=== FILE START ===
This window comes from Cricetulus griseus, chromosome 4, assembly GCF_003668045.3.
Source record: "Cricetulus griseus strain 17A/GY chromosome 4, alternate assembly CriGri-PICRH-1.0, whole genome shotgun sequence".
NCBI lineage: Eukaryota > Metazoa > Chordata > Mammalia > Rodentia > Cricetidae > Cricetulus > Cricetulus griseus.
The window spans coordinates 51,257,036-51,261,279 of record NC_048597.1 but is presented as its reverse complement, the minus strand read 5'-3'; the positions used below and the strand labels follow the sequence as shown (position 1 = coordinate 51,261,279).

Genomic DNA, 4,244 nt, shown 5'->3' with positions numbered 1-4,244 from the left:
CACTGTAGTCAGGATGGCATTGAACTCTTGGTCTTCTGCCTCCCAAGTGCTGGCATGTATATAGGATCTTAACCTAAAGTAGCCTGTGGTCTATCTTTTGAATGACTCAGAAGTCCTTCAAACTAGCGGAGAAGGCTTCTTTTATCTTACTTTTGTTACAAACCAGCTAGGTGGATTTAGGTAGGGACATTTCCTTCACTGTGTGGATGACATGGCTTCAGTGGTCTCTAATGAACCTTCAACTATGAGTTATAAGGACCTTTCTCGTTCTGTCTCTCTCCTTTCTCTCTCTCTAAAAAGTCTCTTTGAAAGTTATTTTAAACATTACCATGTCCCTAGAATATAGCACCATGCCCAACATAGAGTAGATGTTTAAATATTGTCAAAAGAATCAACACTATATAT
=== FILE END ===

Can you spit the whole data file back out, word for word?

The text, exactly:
This window comes from Cricetulus griseus, chromosome 4, assembly GCF_003668045.3.
Source record: "Cricetulus griseus strain 17A/GY chromosome 4, alternate assembly CriGri-PICRH-1.0, whole genome shotgun sequence".
NCBI lineage: Eukaryota > Metazoa > Chordata > Mammalia > Rodentia > Cricetidae > Cricetulus > Cricetulus griseus.
The window spans coordinates 51,257,036-51,261,279 of record NC_048597.1 but is presented as its reverse complement, the minus strand read 5'-3'; the positions used below and the strand labels follow the sequence as shown (position 1 = coordinate 51,261,279).

Genomic DNA, 4,244 nt, shown 5'->3' with positions numbered 1-4,244 from the left:
CACTGTAGTCAGGATGGCATTGAACTCTTGGTCTTCTGCCTCCCAAGTGCTGGCATGTATATAGGATCTTAACCTAAAGTAGCCTGTGGTCTATCTTTTGAATGACTCAGAAGTCCTTCAAACTAGCGGAGAAGGCTTCTTTTATCTTACTTTTGTTACAAACCAGCTAGGTGGATTTAGGTAGGGACATTTCCTTCACTGTGTGGATGACATGGCTTCAGTGGTCTCTAATGAACCTTCAACTATGAGTTATAAGGACCTTTCTCGTTCTGTCTCTCTCCTTTCTCTCTCTCTAAAAAGTCTCTTTGAAAGTTATTTTAAACATTACCATGTCCCTAGAATATAGCACCATGCCCAACATAGAGTAGATGTTTAAATATTGTCAAAAGAATCAACACTATATAT